It's no secret that many college women use Halloween as an excuse to wear extremely revealing clothing. The tendency to bare all is perhaps a large factor in drawing such massive crowds of men to Franklin Street.
But while students often expect the memory of their charade to last no longer than their buzz, they should be aware that images of them in costumes that would make their parents proud can be permanently documented by people's cameras.
As such, we recommend dressing up as an Eskimo, polar bear or Peter Griffin from Family Guy to avoid getting haggled.
Wednesday's editorial "You better watch out," (Oct. 31) advised females to dress as, "an Eskimo, polar bear or Peter Griffin from Family Guy to avoid getting haggled." That is outright ridiculous.She notes earlier in her letter "Despite having practiced 'safety in numbers,' I still had my ass grabbed no less than three times—twice under my skirt." She continues to criticize the editorial:
While I recognize revealing clothing might send an unintended message, it still doesn't say, "please touch me."Amen. Harassment of women needed to be addressed. There is nothing wrong with the Daily Tarheel editors warning women of the dangers of going to Franklin Street on Halloween—staying in numbers and not traveling down dark alleyways by yourself is decent advice for everyone, regardless of one's sex. It's very unfortunate that we have to feel as though you can't do these things, but if checking your surroundings, as they advise, is something you can do to keep yourself safe, by all means do it. But, again, they did not address the behavior of the men on Franklin Street. And that's the problem. The are very slyly taking a 'blame the victim' stance.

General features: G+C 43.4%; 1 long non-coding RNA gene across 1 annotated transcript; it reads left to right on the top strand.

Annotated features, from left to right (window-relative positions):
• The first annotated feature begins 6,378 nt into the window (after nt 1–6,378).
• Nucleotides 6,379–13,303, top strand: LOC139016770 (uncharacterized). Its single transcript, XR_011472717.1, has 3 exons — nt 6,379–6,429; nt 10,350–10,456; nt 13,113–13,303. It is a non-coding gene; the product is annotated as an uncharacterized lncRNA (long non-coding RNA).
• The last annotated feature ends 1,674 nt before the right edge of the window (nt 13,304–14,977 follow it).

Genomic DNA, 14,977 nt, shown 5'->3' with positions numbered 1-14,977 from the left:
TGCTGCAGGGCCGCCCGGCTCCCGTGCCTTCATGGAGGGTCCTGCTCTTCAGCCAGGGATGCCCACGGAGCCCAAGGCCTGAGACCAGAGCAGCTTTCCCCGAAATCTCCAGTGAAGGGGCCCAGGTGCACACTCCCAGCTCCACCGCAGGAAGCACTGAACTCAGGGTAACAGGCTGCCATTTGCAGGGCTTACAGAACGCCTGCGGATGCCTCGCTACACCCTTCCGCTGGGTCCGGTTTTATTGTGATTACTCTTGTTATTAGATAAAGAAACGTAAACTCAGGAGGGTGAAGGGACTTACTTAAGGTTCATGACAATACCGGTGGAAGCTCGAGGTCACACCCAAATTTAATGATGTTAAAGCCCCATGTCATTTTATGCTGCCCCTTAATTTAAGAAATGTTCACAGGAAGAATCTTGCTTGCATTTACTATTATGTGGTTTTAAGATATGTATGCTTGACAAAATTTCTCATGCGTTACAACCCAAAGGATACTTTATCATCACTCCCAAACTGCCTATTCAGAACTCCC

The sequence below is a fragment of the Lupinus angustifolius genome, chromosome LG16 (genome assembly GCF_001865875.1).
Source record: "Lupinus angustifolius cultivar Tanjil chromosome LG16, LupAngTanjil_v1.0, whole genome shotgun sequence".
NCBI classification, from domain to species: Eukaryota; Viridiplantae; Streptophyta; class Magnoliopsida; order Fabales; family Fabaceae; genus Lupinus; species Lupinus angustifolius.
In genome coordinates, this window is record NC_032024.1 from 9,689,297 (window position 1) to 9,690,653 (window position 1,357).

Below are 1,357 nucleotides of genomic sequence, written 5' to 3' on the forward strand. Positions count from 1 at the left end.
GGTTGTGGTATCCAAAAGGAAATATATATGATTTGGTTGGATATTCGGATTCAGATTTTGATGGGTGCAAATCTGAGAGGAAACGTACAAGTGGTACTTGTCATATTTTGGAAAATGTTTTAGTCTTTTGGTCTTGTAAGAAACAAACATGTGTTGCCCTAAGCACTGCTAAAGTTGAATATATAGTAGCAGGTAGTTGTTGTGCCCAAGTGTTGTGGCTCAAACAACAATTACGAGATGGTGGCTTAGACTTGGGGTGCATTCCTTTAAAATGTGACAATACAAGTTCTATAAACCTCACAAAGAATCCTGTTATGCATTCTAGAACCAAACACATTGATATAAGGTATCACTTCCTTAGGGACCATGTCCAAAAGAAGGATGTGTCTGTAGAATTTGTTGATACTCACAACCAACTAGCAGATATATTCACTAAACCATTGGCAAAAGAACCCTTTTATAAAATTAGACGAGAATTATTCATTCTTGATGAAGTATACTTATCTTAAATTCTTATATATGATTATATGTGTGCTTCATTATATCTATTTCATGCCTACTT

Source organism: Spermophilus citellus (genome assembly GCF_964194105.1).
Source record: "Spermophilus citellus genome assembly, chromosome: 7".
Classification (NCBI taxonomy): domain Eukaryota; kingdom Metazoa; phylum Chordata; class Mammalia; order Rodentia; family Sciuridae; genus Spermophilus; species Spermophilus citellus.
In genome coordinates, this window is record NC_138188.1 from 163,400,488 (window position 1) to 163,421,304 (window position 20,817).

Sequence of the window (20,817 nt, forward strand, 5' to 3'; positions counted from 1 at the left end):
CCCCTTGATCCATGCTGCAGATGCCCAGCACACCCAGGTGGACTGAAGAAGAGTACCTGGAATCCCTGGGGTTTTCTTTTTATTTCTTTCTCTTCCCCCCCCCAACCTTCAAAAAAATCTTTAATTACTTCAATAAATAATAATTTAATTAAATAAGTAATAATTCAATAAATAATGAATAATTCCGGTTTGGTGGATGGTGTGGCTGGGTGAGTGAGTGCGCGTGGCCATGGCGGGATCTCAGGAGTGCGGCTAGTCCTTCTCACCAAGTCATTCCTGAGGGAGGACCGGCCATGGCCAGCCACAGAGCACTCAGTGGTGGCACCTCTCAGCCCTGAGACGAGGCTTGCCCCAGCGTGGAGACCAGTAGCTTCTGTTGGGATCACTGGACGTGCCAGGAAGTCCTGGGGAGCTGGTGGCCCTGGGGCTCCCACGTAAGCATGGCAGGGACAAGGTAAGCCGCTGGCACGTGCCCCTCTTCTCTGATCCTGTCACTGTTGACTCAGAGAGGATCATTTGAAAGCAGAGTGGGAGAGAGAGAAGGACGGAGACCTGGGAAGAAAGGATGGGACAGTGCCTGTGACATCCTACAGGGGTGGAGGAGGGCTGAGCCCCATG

It doesn't even say, "please talk to me."
Maybe rather than encouraging women to dress more appropriately on a night noted for its wild lack of propriety, [the editorial board] should be encouraging men to restrain themselves and realize that it is not their right to "haggle" a woman - regardless of the way she is dressed.